Abstract

Title:  Effect of Deer Density on White-Tailed Deer Diet Composition
Author(s): Kory R Gann
Year: 2011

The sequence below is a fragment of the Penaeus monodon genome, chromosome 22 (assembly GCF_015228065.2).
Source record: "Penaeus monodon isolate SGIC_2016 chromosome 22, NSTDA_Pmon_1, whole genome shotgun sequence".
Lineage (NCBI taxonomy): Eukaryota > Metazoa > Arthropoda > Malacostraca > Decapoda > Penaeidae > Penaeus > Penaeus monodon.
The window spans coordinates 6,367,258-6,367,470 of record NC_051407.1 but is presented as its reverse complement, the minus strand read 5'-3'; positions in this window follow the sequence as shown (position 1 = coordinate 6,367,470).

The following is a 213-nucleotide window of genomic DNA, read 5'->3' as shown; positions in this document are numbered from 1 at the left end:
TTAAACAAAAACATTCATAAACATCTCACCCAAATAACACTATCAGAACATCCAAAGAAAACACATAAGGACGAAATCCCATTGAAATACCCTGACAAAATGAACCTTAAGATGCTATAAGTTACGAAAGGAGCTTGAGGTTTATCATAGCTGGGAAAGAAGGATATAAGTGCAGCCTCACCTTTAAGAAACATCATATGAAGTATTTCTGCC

Abstract: Deer population density may affect forage class composition of white-tailed deer diets in South Texas. Selective foraging by deer at high deer densities can lead to overutilization of higher quality forages, causing reduced biomass, abundance, and nutritional quality of available vegetation. We hypothesized that high deer density will cause a shift in deer diets toward less nutritious forage classes. We placed 2-3 tame female deer in 4 200-acre high fenced-enclosures on 2 ranches in South Texas. Each ranch had enclosures of low (10 deer) and high (40 deer) population densities. We recorded 2 hr/deer of active foraging to determine the number and size of bites taken of each plant species and plant part during each of 4 seasons. Representative bites of each plant species and plant part consumed were collected and dried at 40°C to determine the mass of each species consumed. Species were then divided into 9 forage classes: browse, cacti, flower, forb, fungi, grass, litter, mast, and sub-shrub. Deer in the high density treatment consumed 29% more browse (P = 0.062) and 35% less forbs (P = 0.10) than deer in the low density treatment. Deer in the high density treatment consumed 139% more cacti during winter (P = 0.049) than deer in the low density treatment. Preliminary results suggest that high deer densities may cause a shift in white-tailed deer diets in South Texas towards less nutritious forage classes.

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